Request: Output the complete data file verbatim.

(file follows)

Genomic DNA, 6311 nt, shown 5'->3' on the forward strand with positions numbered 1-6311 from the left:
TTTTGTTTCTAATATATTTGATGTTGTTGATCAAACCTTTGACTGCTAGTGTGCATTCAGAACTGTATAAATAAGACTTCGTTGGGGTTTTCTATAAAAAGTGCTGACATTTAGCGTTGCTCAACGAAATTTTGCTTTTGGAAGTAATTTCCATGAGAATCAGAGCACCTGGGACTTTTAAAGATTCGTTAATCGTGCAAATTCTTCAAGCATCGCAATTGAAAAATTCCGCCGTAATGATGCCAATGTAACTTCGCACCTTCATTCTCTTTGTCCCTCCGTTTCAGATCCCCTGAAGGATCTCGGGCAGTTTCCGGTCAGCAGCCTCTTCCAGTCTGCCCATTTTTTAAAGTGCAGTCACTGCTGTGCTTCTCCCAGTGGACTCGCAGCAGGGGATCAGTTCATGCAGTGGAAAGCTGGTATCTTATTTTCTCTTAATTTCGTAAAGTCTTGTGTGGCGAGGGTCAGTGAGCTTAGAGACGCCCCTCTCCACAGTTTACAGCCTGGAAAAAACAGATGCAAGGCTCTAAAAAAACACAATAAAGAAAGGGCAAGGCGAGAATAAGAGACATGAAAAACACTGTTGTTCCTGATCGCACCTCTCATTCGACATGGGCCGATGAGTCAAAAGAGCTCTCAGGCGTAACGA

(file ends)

Genomic DNA, 6311 nt, shown 5'->3' on the forward strand with positions numbered 1-6311 from the left:
TTTTGTTTCTAATATATTTGATGTTGTTGATCAAACCTTTGACTGCTAGTGTGCATTCAGAACTGTATAAATAAGACTTCGTTGGGGTTTTCTATAAAAAGTGCTGACATTTAGCGTTGCTCAACGAAATTTTGCTTTTGGAAGTAATTTCCATGAGAATCAGAGCACCTGGGACTTTTAAAGATTCGTTAATCGTGCAAATTCTTCAAGCATCGCAATTGAAAAATTCCGCCGTAATGATGCCAATGTAACTTCGCACCTTCATTCTCTTTGTCCCTCCGTTTCAGATCCCCTGAAGGATCTCGGGCAGTTTCCGGTCAGCAGCCTCTTCCAGTCTGCCCATTTTTTAAAGTGCAGTCACTGCTGTGCTTCTCCCAGTGGACTCGCAGCAGGGGATCAGTTCATGCAGTGGAAAGCTGGTATCTTATTTTCTCTTAATTTCGTAAAGTCTTGTGTGGCGAGGGTCAGTGAGCTTAGAGACGCCCCTCTCCACAGTTTACAGCCTGGAAAAAACAGATGCAAGGCTCTAAAAAAACACAATAAAGAAAGGGCAAGGCGAGAATAAGAGACATGAAAAACACTGTTGTTCCTGATCGCACCTCTCATTCGACATGGGCCGATGAGTCAAAAGAGCTCTCAGGCGTAACGA